Interview with PB City Manager Heath Kaplan

Oct 01, 2014

Questions And Answers Three BlocksWe sat down with Heath Kaplan in the council chambers at city hall at 8:30 on Friday morning, September 19th, after his first 30 days on the job as Poplar Bluff’s new city manager. During our hour and a half interview, Kaplan was forthright, knowledgeable and assertive. There wasn’t any issue we touched upon that he didn’t have a well thought out answer for. One cannot help but be impressed by his passion and drive. Kaplan’s now a Poplar Bluffian and talks as though this is his hometown now.


Given you’ve been on the job 30 days now, what are your impressions of Poplar Bluff?

A. I’ve been very pleased with the city. There is no shortage of individuals here who want to do the right thing. The city of Poplar Bluff is in a time capsule. It simply hasn’t reached out to the outside professional world to collect and apply best practices. That’s the best summary of how I would describe the city. That would be it.


During the search committee and council interview process, the buzz was that Kaplan is a “fixer.” What is a fixer?

A. It’s a generic term, but what I like to do is apply the standards of best practices with the Government Finance Association and the City Managers Association. There’s really no science behind it, it’s like a checklist. You analyze your city based on those practices and check them off one by one.

I always start with the ledger and work my way up. As long as people in elected positions understand what is on their ledger, that’s what makes for a representative and effective government.

Poplar Bluff is not unique in having part-time elected officials who have no experience in governmental settings. That is why they appoint a trusted manager to educate them on these items.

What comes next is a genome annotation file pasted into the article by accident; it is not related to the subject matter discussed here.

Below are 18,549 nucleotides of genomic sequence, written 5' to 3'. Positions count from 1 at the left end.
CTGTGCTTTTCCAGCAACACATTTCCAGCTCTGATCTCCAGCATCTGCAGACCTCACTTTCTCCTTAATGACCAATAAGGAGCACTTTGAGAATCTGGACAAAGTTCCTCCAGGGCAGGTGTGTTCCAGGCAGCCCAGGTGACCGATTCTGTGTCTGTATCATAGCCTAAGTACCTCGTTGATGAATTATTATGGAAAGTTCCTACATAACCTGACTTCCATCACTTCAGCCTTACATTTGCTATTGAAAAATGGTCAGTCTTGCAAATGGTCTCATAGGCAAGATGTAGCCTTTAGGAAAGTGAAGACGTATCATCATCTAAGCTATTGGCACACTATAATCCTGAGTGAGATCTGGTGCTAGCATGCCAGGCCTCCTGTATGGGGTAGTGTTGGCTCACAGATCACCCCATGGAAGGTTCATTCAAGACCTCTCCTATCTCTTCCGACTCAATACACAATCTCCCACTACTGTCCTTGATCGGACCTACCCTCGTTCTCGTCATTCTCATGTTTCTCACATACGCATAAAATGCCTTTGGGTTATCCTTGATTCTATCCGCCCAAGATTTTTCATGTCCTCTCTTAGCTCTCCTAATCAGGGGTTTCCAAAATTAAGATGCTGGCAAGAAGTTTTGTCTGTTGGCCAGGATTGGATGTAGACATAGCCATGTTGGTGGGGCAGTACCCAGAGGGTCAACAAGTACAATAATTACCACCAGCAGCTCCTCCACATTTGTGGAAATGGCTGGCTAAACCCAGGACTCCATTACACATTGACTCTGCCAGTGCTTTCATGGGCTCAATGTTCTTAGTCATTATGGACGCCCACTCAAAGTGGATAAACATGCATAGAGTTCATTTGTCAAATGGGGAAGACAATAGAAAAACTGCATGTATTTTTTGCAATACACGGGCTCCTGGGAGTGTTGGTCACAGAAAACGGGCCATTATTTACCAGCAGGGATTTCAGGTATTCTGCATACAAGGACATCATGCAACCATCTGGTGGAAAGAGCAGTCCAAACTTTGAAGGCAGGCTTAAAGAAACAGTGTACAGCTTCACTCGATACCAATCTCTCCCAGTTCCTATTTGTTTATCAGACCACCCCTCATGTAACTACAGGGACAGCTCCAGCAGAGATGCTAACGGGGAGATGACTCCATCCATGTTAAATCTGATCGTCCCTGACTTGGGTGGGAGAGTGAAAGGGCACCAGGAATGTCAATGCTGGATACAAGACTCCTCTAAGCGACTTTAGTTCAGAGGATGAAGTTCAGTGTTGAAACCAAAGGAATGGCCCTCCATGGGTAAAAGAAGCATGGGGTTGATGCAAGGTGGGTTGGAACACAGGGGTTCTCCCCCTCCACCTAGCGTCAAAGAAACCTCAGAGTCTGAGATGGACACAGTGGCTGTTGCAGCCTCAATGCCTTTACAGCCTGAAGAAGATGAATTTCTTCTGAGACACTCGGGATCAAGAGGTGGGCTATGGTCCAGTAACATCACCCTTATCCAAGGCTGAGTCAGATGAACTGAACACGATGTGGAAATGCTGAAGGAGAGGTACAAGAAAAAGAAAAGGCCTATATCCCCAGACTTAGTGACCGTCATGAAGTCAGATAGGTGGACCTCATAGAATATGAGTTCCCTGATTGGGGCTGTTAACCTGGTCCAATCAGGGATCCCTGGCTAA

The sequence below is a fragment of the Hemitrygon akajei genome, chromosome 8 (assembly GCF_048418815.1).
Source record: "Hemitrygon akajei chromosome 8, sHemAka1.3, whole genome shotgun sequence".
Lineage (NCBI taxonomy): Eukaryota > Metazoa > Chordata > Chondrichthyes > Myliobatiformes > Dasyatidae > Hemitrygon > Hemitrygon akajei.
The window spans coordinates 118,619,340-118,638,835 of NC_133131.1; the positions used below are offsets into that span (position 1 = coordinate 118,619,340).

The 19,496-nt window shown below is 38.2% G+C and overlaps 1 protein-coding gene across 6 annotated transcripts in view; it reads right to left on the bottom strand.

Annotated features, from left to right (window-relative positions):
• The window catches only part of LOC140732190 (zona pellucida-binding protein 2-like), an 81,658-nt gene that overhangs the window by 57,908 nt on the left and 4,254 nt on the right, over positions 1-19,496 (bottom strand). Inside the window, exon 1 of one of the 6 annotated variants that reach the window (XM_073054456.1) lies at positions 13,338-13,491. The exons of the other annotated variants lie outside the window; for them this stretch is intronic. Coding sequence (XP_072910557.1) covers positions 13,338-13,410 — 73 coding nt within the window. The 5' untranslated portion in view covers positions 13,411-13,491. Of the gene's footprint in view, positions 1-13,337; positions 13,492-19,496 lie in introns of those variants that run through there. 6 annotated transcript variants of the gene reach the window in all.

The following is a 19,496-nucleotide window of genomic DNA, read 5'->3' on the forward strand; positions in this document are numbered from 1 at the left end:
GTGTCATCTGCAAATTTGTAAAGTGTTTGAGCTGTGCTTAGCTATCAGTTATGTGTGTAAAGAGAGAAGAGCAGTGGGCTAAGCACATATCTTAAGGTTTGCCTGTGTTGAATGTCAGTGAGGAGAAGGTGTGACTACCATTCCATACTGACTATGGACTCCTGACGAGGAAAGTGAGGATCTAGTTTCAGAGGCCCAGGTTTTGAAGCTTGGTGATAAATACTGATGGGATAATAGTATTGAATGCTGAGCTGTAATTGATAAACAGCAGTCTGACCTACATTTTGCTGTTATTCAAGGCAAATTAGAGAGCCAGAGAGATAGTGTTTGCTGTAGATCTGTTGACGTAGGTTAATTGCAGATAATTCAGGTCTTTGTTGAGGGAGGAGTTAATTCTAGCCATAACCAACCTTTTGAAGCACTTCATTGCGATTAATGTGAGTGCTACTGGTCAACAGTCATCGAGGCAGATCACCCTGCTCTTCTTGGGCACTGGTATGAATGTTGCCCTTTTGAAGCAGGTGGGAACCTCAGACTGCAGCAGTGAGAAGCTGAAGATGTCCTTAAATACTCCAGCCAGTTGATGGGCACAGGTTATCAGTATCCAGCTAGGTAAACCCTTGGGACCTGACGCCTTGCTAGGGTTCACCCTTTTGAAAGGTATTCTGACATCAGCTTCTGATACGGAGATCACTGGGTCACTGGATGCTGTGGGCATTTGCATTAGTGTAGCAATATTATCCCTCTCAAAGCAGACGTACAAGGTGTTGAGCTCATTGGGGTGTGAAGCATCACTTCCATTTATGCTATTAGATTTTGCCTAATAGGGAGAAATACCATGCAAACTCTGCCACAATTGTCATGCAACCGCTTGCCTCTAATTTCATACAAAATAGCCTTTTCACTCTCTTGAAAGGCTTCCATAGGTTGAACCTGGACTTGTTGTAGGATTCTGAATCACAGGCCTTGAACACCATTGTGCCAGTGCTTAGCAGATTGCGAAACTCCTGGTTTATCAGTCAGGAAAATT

It’s also about being transparent from A to Z. Which starts with our web site.

We are going to have to completely re-architect the city’s web site for visitors and taxpayers so they have good viable information on the city when they want it. It needs to be updated on a continual basis so people have access to the information in order to make informed decisions.


At a previous council meeting you said that the city had not followed its budget for “many, many, many years” and has “historically operated” this way. Can you explain?

A. A budget is just a plan, a best guess. Things happen throughout the course of a year that make it necessary to amend the budget. That’s really no big deal. I don’t fault former administrations for not following the budget, I fault them for not informing the council ahead of time before the expenditures were completed as to what was going on. That’s really all you need: full-disclosure of what you are doing, why you are doing it and getting authorization.

Where the city of Poplar Bluff has room for improvement is in its management of its cash and management of its programs and services it provides the public. When you look at the core mandated services that the city provides, that’s where you should be basing your budget; then you can provide the non-mandated or discretionary services.

Poplar Bluff is an interesting animal, though it’s not unique in this, where the city has been investing in discretionary items versus mandated. The coliseum is a great example of that.

We have miles and miles of dirt and gravel roads and instead of paving those we built this beautiful, multi-million dollar entertainment facility. It makes a citizen wonder where the city’s priorities are.

The city passed a sales tax to pay for the principle and interest of the building but there should have been a plan of sustainability to show how it could break even which it hasn’t been able to do. That’s what I need to work on.

The way we are going to do the budget process is a lot different this year. We are going to set up meetings in each of the wards. We want to hear from the public, “What services do you want?”

The only way you can have fair representative government is by asking the people you represent what they want from their government. Based on the feedback we collect from that process, it will guide us on our priorities for what we fund in 2015.

We don’t have enough money to fund everything, but we can listen and prioritize for when the money is available.

I’m excited about it. I want the public to be excited about it. I have noticed a lot of frustration about the city not being responsive to their needs, I’m hoping we can change that.


How’s the financial stability of the city? And what types of changes would you like to see made with regards to the city’s financials?